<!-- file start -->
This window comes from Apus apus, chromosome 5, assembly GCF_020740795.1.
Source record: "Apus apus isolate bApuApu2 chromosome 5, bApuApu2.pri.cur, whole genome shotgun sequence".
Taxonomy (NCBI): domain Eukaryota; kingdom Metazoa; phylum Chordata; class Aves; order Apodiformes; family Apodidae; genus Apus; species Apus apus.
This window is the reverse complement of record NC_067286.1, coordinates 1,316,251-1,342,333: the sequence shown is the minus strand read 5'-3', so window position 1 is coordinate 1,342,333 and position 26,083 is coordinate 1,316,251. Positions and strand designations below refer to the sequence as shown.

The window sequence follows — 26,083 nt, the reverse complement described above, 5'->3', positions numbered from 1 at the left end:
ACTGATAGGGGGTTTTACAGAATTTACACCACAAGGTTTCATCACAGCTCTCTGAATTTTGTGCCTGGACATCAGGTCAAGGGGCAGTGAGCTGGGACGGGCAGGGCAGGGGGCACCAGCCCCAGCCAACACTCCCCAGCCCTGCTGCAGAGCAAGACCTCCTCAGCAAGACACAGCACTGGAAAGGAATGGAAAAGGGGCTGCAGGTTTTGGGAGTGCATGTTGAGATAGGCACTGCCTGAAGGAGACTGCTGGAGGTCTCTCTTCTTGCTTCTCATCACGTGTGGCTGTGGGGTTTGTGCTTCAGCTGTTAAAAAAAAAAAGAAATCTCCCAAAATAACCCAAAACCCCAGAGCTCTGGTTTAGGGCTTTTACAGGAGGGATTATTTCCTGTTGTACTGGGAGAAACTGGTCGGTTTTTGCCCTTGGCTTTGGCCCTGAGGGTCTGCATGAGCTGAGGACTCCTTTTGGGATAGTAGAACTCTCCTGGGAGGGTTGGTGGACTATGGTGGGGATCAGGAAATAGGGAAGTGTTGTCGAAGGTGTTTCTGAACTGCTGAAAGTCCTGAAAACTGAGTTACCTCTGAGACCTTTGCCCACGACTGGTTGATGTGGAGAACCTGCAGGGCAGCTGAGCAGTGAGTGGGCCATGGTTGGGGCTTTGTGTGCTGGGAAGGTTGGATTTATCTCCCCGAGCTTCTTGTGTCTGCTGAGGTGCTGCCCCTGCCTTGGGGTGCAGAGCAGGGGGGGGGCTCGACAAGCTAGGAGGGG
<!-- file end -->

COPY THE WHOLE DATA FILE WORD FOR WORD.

This window comes from Apus apus, chromosome 5, assembly GCF_020740795.1.
Source record: "Apus apus isolate bApuApu2 chromosome 5, bApuApu2.pri.cur, whole genome shotgun sequence".
Taxonomy (NCBI): domain Eukaryota; kingdom Metazoa; phylum Chordata; class Aves; order Apodiformes; family Apodidae; genus Apus; species Apus apus.
This window is the reverse complement of record NC_067286.1, coordinates 1,316,251-1,342,333: the sequence shown is the minus strand read 5'-3', so window position 1 is coordinate 1,342,333 and position 26,083 is coordinate 1,316,251. Positions and strand designations below refer to the sequence as shown.

The window sequence follows — 26,083 nt, the reverse complement described above, 5'->3', positions numbered from 1 at the left end:
ACTGATAGGGGGTTTTACAGAATTTACACCACAAGGTTTCATCACAGCTCTCTGAATTTTGTGCCTGGACATCAGGTCAAGGGGCAGTGAGCTGGGACGGGCAGGGCAGGGGGCACCAGCCCCAGCCAACACTCCCCAGCCCTGCTGCAGAGCAAGACCTCCTCAGCAAGACACAGCACTGGAAAGGAATGGAAAAGGGGCTGCAGGTTTTGGGAGTGCATGTTGAGATAGGCACTGCCTGAAGGAGACTGCTGGAGGTCTCTCTTCTTGCTTCTCATCACGTGTGGCTGTGGGGTTTGTGCTTCAGCTGTTAAAAAAAAAAAGAAATCTCCCAAAATAACCCAAAACCCCAGAGCTCTGGTTTAGGGCTTTTACAGGAGGGATTATTTCCTGTTGTACTGGGAGAAACTGGTCGGTTTTTGCCCTTGGCTTTGGCCCTGAGGGTCTGCATGAGCTGAGGACTCCTTTTGGGATAGTAGAACTCTCCTGGGAGGGTTGGTGGACTATGGTGGGGATCAGGAAATAGGGAAGTGTTGTCGAAGGTGTTTCTGAACTGCTGAAAGTCCTGAAAACTGAGTTACCTCTGAGACCTTTGCCCACGACTGGTTGATGTGGAGAACCTGCAGGGCAGCTGAGCAGTGAGTGGGCCATGGTTGGGGCTTTGTGTGCTGGGAAGGTTGGATTTATCTCCCCGAGCTTCTTGTGTCTGCTGAGGTGCTGCCCCTGCCTTGGGGTGCAGAGCAGGGGGGGGGCTCGACAAGCTAGGAGGGG